Steve Kerr And The Value Of An NBA Coaching Candidate


A rumor recently broke that Steve Kerr, one of the top NBA coaching candidates this offseason, is asking for a whopping 5-year, $30 million dollar contract. If you take a look at our handy-dandy NBA coaches contracts page, you’ll see that $6 million per year would tie him with Gregg Popovich as the second highest paid coach in the league (behind Doc Rivers). That’s right, Popovich, the coach with the all-time record for most consecutive winning seasons (16), the four-time NBA champion, and the three-time NBA Coach of the Year would be getting paid the same amount as a guy who might have once coached his nephew’s rec-league team when the head coach was running late.

So what justifies this sort of impressive contract? Well I would like to start by saying that someone is welcome to ask for as much money as they want and in fact, I encourage it. Coming out of college, I requested $200k at every job interview (I didn’t get many offers). There’s been no indication that Kerr won’t sign for anything less than $30 million spread over 5 years, that’s just what he’s asking for. So no one should be getting upset that the man wants to get paid. The question is, should the Knicks (or whatever team Kerr ultimately ends up at) even be considering $6 million a year as a feasible option for Kerr’s services.

What’s not being taken into consideration by many who’ve dismissed this as an unrealistic amount is the branding that comes along with a coach, especially in a major market like New York. Hiring Jason Kidd to coach the Nets wasn’t just because Kidd was the most knowledgeable candidate, but because Nets fans loved to watch Kidd play. When Phil Jackson was coaching the Lakers (and the Bulls) there was a personality on the sidelines that fans could fully support. That simply wasn’t in place when Woodson was coaching the Knicks. Kerr’s time as a broadcaster has solidified him as not only one of the smartest analysts, but one of of the most likable. While I’m personally a fan of Jeff Van Gundy, I see how he’s a polarizing figure. The same can’t be said for Kerr. Kerr has been able to add to games through his commentary while remaining well-reasoned and moderate enough to avoid angering many fans. I feel that you’ll be hard-pressed to find someone that has been turned off by Kerr’s commentary. Fans are familiar with him, and for the most part, they like him. Being known by the majority of a team’s fans without being hated is no small feat. That may not be the first requirement when selecting a sideline leader, but it’s certainly something that’s important for a franchise trying to build/retain a fan base.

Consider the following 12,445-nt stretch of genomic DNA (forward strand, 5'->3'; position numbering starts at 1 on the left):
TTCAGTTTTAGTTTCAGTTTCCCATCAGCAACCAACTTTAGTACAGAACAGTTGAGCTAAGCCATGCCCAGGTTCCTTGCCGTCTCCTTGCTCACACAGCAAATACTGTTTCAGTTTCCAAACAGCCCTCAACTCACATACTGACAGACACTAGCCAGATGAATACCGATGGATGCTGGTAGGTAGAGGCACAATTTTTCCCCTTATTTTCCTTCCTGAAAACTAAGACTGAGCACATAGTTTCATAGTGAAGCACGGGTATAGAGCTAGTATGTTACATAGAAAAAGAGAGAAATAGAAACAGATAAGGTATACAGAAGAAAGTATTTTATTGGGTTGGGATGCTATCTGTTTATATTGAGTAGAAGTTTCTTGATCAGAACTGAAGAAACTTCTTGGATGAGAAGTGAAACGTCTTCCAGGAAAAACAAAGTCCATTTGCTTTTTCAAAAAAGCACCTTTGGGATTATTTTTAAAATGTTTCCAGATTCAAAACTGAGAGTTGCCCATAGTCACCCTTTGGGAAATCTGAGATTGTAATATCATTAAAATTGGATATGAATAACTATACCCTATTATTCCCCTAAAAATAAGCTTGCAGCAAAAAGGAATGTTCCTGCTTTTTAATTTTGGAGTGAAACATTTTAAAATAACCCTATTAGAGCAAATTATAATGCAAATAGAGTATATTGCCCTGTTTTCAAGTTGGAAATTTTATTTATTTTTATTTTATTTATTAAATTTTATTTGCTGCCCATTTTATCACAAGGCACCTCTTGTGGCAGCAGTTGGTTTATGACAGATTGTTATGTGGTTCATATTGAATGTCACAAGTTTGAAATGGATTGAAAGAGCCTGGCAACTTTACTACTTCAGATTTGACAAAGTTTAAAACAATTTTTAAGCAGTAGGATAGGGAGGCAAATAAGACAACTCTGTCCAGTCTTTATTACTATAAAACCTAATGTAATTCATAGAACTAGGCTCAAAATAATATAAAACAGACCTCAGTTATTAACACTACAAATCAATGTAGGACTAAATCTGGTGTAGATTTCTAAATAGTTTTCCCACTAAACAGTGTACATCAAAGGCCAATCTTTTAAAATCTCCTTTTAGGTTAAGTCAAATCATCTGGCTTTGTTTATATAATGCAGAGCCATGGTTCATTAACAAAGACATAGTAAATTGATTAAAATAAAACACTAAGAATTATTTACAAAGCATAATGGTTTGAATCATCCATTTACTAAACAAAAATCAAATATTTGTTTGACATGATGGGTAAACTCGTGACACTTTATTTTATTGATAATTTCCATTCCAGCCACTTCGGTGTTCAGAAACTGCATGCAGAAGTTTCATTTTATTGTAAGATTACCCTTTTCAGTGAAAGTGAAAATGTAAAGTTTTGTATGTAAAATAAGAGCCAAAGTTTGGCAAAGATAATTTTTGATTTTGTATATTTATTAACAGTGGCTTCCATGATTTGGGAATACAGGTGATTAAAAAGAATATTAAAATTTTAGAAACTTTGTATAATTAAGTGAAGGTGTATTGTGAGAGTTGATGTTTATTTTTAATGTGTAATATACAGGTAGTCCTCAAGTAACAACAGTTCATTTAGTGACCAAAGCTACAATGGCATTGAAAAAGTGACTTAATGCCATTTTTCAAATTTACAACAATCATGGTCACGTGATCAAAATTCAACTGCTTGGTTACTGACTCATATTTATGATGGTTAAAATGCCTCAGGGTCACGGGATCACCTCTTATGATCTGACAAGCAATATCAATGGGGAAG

Of course, you can’t talk about a coaching candidate without talking about their ability to actually coach. Then again, that’s where Kerr is a complete unknown, so there’s really nothing to do other than speculate. He did well enough in the front office, though not exceptionally, and he seems to know his stuff as an analyst. He was a smart player on the court and has plenty of experience winning, but there’s no telling whether that will really relate to a coaching position. Basically, for anyone to hire Kerr at all is to be taking a chance. It’s a chance that I think will pay off, but it’s a chance nonetheless.